Governor should hold to promise of reform
It was just a year ago, back in January 2005, when Gov. Schwarzenegger said in his State of the State Address, "This year we must heal the patient" (the "patient", in his odd metaphor, being the state of California). To heal the patient, the governor argued that we had to do two things: reform the way the government spends money and the way the government operates.
But 2005 was not a year of healing. Far from it. It was a year when little was accomplished in Sacramento on these important issues facing our state. Instead of leading the fight for real reform, the governor stepped into a fruitless, expensive, negative, and highly partisan struggle over a series of ballot measures that would have done little to fix the real problems facing California.
It is now a year later and we are entering the 2006 election cycle. But none of California's fundamental problems, correctly identified by the governor over a year ago, have been fixed. The patient is on life support, and unless we soon start to fix our state's basic problems, our state will continue to slide further into partisan bickering, economic uncertainty and social instability.
Instead of serious discussion about real reform, the talk from Sacramento in 2006 has shifted to debating the details of a massive election-year pork barrel. The governor wants to mortgage our future (and our children's) on a mad scramble of building projects, primarily designed to keep the lobbyists and legislators happy, and to cover up the forgotten promises of real government and political reform.
Unfortunately, Schwarzenegger has forgotten that he promised last year to fix our state's basic problems. Gone is talk of reforming our government and political process. He must think that we will forget his promises, while he doles out billions of dollars, running for re-election.
But we can't forget those promises, and we need to hold the governor and our state legislators accountable. We must re-examine how we are taxed, and how our tax dollars are distributed across state, county and local governments. We need to do a better job insuring that all Californians get the education they deserve. California needs better roads, reliable energy resources and a cleaner environment. We have to make sure that every Californian stays healthy, and if they can't, they need access to affordable, quality care. And of course, every Californian deserves a chance at a good job, paying a fair wage.
These are important, and difficult goals. To achieve them we need a radical reconstruction of how the business of politics is conducted in our state.
Instead of pretending that our structural political problems have disappeared in the past year, the governor and our state legislators must start a process to achieve real political reform in our state. And if they won't do it on their own, we voters must figure out how to make our elected officials pay attention to the real problems in our political process, or fix them ourselves.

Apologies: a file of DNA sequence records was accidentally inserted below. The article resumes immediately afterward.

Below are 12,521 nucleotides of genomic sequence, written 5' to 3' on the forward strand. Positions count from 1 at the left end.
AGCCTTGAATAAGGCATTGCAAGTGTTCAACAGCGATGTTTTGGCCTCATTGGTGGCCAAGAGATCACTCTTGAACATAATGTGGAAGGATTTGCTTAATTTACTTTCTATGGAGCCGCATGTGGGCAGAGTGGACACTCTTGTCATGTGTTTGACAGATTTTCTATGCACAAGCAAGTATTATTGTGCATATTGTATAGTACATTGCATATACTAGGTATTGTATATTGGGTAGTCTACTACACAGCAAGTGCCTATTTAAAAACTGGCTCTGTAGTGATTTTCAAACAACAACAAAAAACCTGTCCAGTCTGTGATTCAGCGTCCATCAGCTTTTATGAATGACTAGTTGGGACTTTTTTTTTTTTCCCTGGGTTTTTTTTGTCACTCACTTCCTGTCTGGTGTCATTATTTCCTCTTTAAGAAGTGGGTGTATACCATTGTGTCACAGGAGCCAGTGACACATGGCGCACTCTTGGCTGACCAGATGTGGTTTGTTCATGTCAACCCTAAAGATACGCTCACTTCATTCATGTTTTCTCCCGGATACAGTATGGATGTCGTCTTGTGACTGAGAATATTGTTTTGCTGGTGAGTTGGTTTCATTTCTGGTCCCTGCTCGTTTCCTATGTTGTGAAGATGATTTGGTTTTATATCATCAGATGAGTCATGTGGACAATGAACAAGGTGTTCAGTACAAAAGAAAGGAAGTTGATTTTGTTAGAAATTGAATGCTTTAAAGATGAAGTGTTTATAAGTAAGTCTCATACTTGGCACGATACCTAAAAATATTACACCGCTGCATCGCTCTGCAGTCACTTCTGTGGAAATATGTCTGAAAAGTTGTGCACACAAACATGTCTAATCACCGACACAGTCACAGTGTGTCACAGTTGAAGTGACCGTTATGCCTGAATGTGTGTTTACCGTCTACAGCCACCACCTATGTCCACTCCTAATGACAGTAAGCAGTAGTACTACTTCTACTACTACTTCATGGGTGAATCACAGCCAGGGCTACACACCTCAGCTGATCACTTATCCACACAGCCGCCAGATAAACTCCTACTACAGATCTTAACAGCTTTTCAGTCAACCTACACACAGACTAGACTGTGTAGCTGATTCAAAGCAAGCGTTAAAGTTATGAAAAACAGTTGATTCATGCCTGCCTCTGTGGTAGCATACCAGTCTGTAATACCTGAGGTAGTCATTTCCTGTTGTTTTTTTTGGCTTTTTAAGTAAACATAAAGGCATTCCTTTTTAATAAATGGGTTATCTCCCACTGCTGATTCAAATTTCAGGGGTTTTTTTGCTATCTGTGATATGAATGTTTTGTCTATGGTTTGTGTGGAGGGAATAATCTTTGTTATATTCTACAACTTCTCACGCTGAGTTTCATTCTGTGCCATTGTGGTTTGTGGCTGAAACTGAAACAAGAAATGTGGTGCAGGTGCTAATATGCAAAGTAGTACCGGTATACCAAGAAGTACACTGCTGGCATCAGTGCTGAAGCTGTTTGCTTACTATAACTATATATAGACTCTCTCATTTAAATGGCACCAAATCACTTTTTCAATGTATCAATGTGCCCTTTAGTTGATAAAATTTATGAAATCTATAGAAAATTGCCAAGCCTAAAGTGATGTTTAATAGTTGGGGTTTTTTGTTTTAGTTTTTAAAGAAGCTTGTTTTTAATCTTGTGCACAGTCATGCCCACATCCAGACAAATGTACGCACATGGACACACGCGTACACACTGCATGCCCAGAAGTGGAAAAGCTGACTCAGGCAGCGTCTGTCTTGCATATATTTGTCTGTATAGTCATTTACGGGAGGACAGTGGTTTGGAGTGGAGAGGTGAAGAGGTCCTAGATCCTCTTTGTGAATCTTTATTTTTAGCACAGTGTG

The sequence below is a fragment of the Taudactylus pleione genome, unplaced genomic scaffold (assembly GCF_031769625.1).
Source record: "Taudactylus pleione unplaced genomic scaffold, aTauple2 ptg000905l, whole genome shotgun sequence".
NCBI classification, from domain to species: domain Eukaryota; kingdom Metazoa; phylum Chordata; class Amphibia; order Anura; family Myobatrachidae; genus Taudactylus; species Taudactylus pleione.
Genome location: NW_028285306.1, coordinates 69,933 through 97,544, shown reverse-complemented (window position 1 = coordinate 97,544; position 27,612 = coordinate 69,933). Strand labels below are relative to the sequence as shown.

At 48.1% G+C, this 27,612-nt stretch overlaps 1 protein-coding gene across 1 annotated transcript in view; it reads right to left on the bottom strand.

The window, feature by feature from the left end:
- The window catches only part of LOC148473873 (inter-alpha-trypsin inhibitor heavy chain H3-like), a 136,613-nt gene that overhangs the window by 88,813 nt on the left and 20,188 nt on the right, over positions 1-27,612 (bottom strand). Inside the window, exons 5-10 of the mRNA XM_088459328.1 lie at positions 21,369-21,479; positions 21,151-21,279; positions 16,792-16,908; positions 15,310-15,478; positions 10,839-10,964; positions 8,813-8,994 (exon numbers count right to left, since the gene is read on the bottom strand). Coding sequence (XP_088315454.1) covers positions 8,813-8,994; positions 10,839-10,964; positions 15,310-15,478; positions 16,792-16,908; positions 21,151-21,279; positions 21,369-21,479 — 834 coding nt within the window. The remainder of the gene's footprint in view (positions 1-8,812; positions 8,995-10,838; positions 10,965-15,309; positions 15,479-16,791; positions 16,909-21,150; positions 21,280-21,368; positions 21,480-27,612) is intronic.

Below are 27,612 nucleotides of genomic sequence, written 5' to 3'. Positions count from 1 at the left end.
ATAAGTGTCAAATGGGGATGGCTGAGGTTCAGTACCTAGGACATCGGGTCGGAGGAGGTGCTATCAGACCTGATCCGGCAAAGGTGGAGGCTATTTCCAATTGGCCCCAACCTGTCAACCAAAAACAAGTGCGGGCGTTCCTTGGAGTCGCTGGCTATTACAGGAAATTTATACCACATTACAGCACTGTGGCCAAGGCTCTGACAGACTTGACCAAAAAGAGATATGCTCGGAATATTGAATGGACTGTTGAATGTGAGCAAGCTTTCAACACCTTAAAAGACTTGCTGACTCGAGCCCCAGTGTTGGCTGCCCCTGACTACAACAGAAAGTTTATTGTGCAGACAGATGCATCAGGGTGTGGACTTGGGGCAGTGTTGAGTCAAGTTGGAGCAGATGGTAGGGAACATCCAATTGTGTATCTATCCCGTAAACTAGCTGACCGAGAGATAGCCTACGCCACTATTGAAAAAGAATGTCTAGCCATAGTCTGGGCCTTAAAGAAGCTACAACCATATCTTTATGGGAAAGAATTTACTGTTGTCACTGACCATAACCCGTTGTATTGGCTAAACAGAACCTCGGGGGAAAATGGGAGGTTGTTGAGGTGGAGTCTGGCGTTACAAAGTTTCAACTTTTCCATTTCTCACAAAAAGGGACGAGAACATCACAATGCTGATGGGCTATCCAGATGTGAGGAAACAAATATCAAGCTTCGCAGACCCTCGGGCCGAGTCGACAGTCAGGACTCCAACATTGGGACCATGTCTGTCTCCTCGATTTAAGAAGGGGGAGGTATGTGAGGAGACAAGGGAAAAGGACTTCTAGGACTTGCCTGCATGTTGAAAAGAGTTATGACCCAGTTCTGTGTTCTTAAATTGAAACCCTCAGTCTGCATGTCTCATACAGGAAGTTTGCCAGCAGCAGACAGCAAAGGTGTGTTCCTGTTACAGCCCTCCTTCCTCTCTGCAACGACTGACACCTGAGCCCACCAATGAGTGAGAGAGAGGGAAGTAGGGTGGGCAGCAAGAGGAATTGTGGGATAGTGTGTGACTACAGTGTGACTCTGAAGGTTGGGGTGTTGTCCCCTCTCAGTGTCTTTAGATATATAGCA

First, we need real redistricting reform. The current process, where legislators get to pick their voters and to break up communities in the process, is wrong and has to be changed. We have to take this power away from elected officials and give it to nonpartisan, or multipartisan, hands.
Second, our initiative process needs to be fixed. Voters need to retain the ability to right the wrongs of our elected officials, and the initiative process is an effective check on our state's government. But we need to bring some rational deliberation to the initiative process, including developing a system of legislative study of all qualified ballot measures to give them the chance to adopt the measure before it hits the ballot. We also need time and a procedure for scrutiny of ballot measures, to insure they are free of errors.
Third, we must have real campaign finance reform. Our campaign finance disclosure laws need to be stronger, and we need real-time, electronic and easy access to that information so that voters know who is contributing money to candidates and ballot measures. We need to think hard about limiting the amount of money that flows into our state's elections, and to weight the free speech rights of contributors against the seemingly outrageous amounts of money that are spent in California elections.
It's time for serious talk about real political reform. Gov. Schwarzenegger opened the door last year, but he failed to deliver on his promises to fix our state government. Instead of pandering for votes in this election season with a massive pork barrel plan, the governor and state legislature ought to focus on real political reform. If they don't, we'll end up with a lot of money thrown at lobbyists and the interests they represent, and be stuck with the same supercharged partisan politics and dysfunctional government in Sacramento.